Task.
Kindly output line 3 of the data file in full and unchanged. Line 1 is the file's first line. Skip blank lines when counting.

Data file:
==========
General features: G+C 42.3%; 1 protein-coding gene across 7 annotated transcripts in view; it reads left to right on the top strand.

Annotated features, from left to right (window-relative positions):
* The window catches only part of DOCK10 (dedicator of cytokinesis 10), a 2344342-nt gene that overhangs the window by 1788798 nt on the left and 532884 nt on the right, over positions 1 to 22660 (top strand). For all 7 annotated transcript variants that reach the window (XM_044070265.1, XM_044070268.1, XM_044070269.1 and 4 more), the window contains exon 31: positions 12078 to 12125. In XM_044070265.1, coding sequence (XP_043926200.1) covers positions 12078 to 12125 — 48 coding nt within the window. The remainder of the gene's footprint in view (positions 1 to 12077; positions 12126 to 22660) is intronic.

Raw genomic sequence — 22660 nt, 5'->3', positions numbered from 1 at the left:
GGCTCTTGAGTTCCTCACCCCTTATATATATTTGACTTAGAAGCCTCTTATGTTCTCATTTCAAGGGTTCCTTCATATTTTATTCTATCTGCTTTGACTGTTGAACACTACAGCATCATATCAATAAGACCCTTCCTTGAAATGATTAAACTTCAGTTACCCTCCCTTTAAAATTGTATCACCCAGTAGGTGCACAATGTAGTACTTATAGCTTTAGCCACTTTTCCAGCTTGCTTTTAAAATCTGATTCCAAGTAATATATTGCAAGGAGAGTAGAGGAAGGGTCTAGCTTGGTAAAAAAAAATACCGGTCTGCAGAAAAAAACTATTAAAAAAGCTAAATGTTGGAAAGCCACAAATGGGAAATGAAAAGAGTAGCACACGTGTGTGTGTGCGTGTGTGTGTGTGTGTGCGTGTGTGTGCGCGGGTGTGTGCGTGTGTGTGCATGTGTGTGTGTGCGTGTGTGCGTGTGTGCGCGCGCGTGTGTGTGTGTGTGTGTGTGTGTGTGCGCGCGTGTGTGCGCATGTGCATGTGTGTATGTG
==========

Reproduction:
* The window catches only part of DOCK10 (dedicator of cytokinesis 10), a 2344342-nt gene that overhangs the window by 1788798 nt on the left and 532884 nt on the right, over positions 1 to 22660 (top strand). For all 7 annotated transcript variants that reach the window (XM_044070265.1, XM_044070268.1, XM_044070269.1 and 4 more), the window contains exon 31: positions 12078 to 12125. In XM_044070265.1, coding sequence (XP_043926200.1) covers positions 12078 to 12125 — 48 coding nt within the window. The remainder of the gene's footprint in view (positions 1 to 12077; positions 12126 to 22660) is intronic.